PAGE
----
1025 CE
Opium and cannabis recognized as important medicines in "The Canon of Medicine"

In "al-Qanun" ("The Canon of Medicine") the Persian physician, Ibn Sina (in Latin he is known as Avicenna), followed the methodical, analytical approach to medicine originated by al-Razi. "Al-Qanun" was translated into Latin towards the end of the twelfth century CE and became a reference source for medical studies in the universities of Europe until the end of the seventeenth century.

Ibn Sina attributed the anaesthetic action of the various medical plants to specific poisonous properties of variable strength. According to Ibn Sina, opium is the most powerful, but he also refers to many others including mandrake, papaveris, henbane, hemlock, and cannabis. These drugs, especially opium, were used as local anaesthetics in dental cases, earache, eye pain and joint pain (especially in gout).The drugs were administered by ingestion, inhalation or rectally. Ibn Sina gave careful attention to determining the precise dose needed and was aware of side-effects.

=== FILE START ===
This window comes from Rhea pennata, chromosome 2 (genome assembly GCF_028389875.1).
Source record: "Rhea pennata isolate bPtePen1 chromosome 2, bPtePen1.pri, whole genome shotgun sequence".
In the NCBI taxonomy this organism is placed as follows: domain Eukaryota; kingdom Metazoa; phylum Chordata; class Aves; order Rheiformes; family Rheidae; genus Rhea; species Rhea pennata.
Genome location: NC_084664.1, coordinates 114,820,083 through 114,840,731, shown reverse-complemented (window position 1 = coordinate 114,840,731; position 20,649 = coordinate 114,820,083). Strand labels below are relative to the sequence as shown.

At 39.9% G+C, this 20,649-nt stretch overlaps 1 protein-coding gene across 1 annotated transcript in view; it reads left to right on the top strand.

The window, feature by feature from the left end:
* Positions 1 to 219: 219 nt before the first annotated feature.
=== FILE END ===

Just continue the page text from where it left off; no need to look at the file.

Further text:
Opium was advised for the treatment of ailments including gout, muscle pain and nerve injury, preoperative and postoperative pain, and chronic pain. Cannabis was prescribed for the alleviation of severe headache as well as treatment for degenerative bone and joint diseases, among other things.

Source: www.muslimheritage.com; Avicenna J Phytomed (2015) 5, 182-202.

Drugs: Cannabis (marijuana), Opium (morphine, heroin, opioids)
Regions: Asia, Uzbekistan, Europe
Topics: Medicinal use of drugs